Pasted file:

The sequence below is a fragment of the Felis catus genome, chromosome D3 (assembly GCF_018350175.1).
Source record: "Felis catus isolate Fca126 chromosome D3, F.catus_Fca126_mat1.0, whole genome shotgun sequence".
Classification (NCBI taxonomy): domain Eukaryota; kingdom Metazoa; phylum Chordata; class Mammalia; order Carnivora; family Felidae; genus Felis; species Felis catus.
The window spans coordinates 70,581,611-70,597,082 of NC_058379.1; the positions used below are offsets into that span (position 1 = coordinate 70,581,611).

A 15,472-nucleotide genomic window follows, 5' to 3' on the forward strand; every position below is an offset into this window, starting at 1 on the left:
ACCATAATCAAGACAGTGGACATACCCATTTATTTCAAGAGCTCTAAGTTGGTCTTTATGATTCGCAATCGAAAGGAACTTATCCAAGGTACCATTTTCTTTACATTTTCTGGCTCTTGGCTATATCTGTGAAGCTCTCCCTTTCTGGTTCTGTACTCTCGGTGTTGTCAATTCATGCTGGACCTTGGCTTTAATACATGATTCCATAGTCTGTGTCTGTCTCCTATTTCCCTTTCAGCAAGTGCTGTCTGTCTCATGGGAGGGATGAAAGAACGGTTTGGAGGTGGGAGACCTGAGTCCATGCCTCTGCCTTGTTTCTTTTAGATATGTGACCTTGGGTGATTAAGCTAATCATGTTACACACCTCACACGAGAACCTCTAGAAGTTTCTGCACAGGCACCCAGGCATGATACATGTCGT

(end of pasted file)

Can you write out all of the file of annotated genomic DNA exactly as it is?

The sequence below is a fragment of the Felis catus genome, chromosome D3 (assembly GCF_018350175.1).
Source record: "Felis catus isolate Fca126 chromosome D3, F.catus_Fca126_mat1.0, whole genome shotgun sequence".
Classification (NCBI taxonomy): domain Eukaryota; kingdom Metazoa; phylum Chordata; class Mammalia; order Carnivora; family Felidae; genus Felis; species Felis catus.
The window spans coordinates 70,581,611-70,597,082 of NC_058379.1; the positions used below are offsets into that span (position 1 = coordinate 70,581,611).

A 15,472-nucleotide genomic window follows, 5' to 3' on the forward strand; every position below is an offset into this window, starting at 1 on the left:
ACCATAATCAAGACAGTGGACATACCCATTTATTTCAAGAGCTCTAAGTTGGTCTTTATGATTCGCAATCGAAAGGAACTTATCCAAGGTACCATTTTCTTTACATTTTCTGGCTCTTGGCTATATCTGTGAAGCTCTCCCTTTCTGGTTCTGTACTCTCGGTGTTGTCAATTCATGCTGGACCTTGGCTTTAATACATGATTCCATAGTCTGTGTCTGTCTCCTATTTCCCTTTCAGCAAGTGCTGTCTGTCTCATGGGAGGGATGAAAGAACGGTTTGGAGGTGGGAGACCTGAGTCCATGCCTCTGCCTTGTTTCTTTTAGATATGTGACCTTGGGTGATTAAGCTAATCATGTTACACACCTCACACGAGAACCTCTAGAAGTTTCTGCACAGGCACCCAGGCATGATACATGTCGT